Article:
Pratt Questions Appropriateness Of IEA’s “Don’t Seek Review” Appeal To Parties

Ahead of the final verdict of the Election Petition case, the Institute of Economic Affairs (IEA) recently urged parties involved in the case in whose favour the expected judgement of the Supreme Court may not be, to refrain from seeking a review in the interest of peace.

The economic think tank believes this will “facilitate the process of national reconciliation and unity”.

The IEA’s statement, which was issued on Monday, called on the winning party “to refrain from provocative victory celebrations and taunting of the other party”. It also urged all Ghanaians to remain calm and trust in the competence of the Supreme Court to deliver a fair judgement.

But the IEA’s appeal, especially the part that wants the Petitioners and Respondents not to go for a judicial review of the court’s ruling, has been roundly spurned by many including the Managing Editor of the Insight Newspaper; Kwesi Pratt Jnr., who wonders its appropriateness.

“The case (Election Petition) before the Supreme Court is a very serious one and dear to the hearts of all Ghanaians. Many, prior to the verdict are advising on how to ensure peace. Some directives are good…but some can also lead to something else in this country.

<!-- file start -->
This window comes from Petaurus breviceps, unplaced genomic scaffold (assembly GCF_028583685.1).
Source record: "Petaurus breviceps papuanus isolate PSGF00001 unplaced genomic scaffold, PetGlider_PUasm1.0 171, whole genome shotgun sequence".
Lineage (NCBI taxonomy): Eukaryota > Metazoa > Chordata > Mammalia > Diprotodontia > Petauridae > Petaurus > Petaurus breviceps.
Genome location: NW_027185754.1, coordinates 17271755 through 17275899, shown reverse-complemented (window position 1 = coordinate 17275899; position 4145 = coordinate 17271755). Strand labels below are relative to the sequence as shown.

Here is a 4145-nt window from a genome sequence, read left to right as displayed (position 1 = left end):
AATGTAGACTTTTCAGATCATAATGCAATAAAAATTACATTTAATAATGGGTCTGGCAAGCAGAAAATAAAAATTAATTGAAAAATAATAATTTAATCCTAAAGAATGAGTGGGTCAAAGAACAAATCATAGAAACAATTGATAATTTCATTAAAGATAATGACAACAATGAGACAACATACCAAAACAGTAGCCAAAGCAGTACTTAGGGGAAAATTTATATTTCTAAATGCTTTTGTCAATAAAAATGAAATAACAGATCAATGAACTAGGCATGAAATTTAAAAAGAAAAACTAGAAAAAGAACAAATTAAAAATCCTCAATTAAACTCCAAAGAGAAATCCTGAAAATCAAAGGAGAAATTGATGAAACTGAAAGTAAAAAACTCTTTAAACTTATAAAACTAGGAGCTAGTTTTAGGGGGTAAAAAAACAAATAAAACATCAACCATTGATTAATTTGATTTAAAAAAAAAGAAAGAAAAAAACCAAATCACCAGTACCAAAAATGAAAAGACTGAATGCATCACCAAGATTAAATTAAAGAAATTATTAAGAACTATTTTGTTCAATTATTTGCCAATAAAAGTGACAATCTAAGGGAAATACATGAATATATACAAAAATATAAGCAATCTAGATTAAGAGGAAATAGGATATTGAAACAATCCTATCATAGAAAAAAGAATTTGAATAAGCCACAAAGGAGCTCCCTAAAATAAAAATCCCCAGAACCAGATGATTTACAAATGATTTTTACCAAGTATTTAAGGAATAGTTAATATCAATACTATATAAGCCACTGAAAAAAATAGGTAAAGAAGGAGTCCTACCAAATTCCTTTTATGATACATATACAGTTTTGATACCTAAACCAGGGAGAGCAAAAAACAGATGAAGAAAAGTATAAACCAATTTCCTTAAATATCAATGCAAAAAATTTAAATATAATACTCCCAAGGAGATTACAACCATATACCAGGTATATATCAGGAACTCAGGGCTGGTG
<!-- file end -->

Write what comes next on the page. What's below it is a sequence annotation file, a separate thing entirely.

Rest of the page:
“…It’s worrying if the IEA is asking parties involved in the petition case not to seek for a review after the verdict. The review process is a law not a destructive force,” he stated.

He questioned why such a call was not made when the petitioners publicly declared their intention to seek the Court’s clarification on the outcome of the 2012 elections.

“We must test the law as Ghanaians. Apart from testing the law, it also can help find out ways to amend it if possible…If the law says you can review a case after verdict, why then must we stop that? Why are we stopping the law?…the IEA’s call is perhaps to scare people to abandoned their rights to apply for a review”.

“…If one is applying for a review without vandalism, what is wrong about that? The IEA’s reasons for that might be good but it is not right to impede someone’s right,” he added.

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